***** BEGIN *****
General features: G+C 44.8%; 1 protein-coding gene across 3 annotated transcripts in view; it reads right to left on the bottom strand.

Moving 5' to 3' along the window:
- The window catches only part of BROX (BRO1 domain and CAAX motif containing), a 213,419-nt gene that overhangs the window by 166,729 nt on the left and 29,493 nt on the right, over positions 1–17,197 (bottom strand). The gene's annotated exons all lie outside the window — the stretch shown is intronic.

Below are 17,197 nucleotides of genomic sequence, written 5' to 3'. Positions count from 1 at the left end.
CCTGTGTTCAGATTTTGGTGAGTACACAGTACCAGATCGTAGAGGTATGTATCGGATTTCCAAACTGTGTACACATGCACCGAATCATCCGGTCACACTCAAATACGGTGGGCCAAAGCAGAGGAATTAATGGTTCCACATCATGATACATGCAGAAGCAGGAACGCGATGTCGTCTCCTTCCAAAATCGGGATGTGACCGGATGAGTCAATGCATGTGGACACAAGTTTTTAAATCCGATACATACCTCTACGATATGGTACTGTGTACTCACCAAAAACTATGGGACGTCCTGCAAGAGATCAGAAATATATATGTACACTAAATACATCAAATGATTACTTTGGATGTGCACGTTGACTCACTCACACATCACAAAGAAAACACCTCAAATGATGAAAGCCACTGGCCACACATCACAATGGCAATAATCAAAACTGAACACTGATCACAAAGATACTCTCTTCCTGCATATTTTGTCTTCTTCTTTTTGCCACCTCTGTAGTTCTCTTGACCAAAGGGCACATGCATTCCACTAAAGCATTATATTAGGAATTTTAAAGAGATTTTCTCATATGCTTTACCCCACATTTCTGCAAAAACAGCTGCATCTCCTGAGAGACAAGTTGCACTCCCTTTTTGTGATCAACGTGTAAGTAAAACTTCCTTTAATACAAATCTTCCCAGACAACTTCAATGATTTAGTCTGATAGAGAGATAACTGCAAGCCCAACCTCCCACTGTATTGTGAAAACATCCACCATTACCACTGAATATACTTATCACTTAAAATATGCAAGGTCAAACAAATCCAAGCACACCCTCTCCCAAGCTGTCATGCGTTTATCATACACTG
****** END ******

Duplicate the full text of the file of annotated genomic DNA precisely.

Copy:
General features: G+C 44.8%; 1 protein-coding gene across 3 annotated transcripts in view; it reads right to left on the bottom strand.

Moving 5' to 3' along the window:
- The window catches only part of BROX (BRO1 domain and CAAX motif containing), a 213,419-nt gene that overhangs the window by 166,729 nt on the left and 29,493 nt on the right, over positions 1–17,197 (bottom strand). The gene's annotated exons all lie outside the window — the stretch shown is intronic.

Below are 17,197 nucleotides of genomic sequence, written 5' to 3'. Positions count from 1 at the left end.
CCTGTGTTCAGATTTTGGTGAGTACACAGTACCAGATCGTAGAGGTATGTATCGGATTTCCAAACTGTGTACACATGCACCGAATCATCCGGTCACACTCAAATACGGTGGGCCAAAGCAGAGGAATTAATGGTTCCACATCATGATACATGCAGAAGCAGGAACGCGATGTCGTCTCCTTCCAAAATCGGGATGTGACCGGATGAGTCAATGCATGTGGACACAAGTTTTTAAATCCGATACATACCTCTACGATATGGTACTGTGTACTCACCAAAAACTATGGGACGTCCTGCAAGAGATCAGAAATATATATGTACACTAAATACATCAAATGATTACTTTGGATGTGCACGTTGACTCACTCACACATCACAAAGAAAACACCTCAAATGATGAAAGCCACTGGCCACACATCACAATGGCAATAATCAAAACTGAACACTGATCACAAAGATACTCTCTTCCTGCATATTTTGTCTTCTTCTTTTTGCCACCTCTGTAGTTCTCTTGACCAAAGGGCACATGCATTCCACTAAAGCATTATATTAGGAATTTTAAAGAGATTTTCTCATATGCTTTACCCCACATTTCTGCAAAAACAGCTGCATCTCCTGAGAGACAAGTTGCACTCCCTTTTTGTGATCAACGTGTAAGTAAAACTTCCTTTAATACAAATCTTCCCAGACAACTTCAATGATTTAGTCTGATAGAGAGATAACTGCAAGCCCAACCTCCCACTGTATTGTGAAAACATCCACCATTACCACTGAATATACTTATCACTTAAAATATGCAAGGTCAAACAAATCCAAGCACACCCTCTCCCAAGCTGTCATGCGTTTATCATACACTG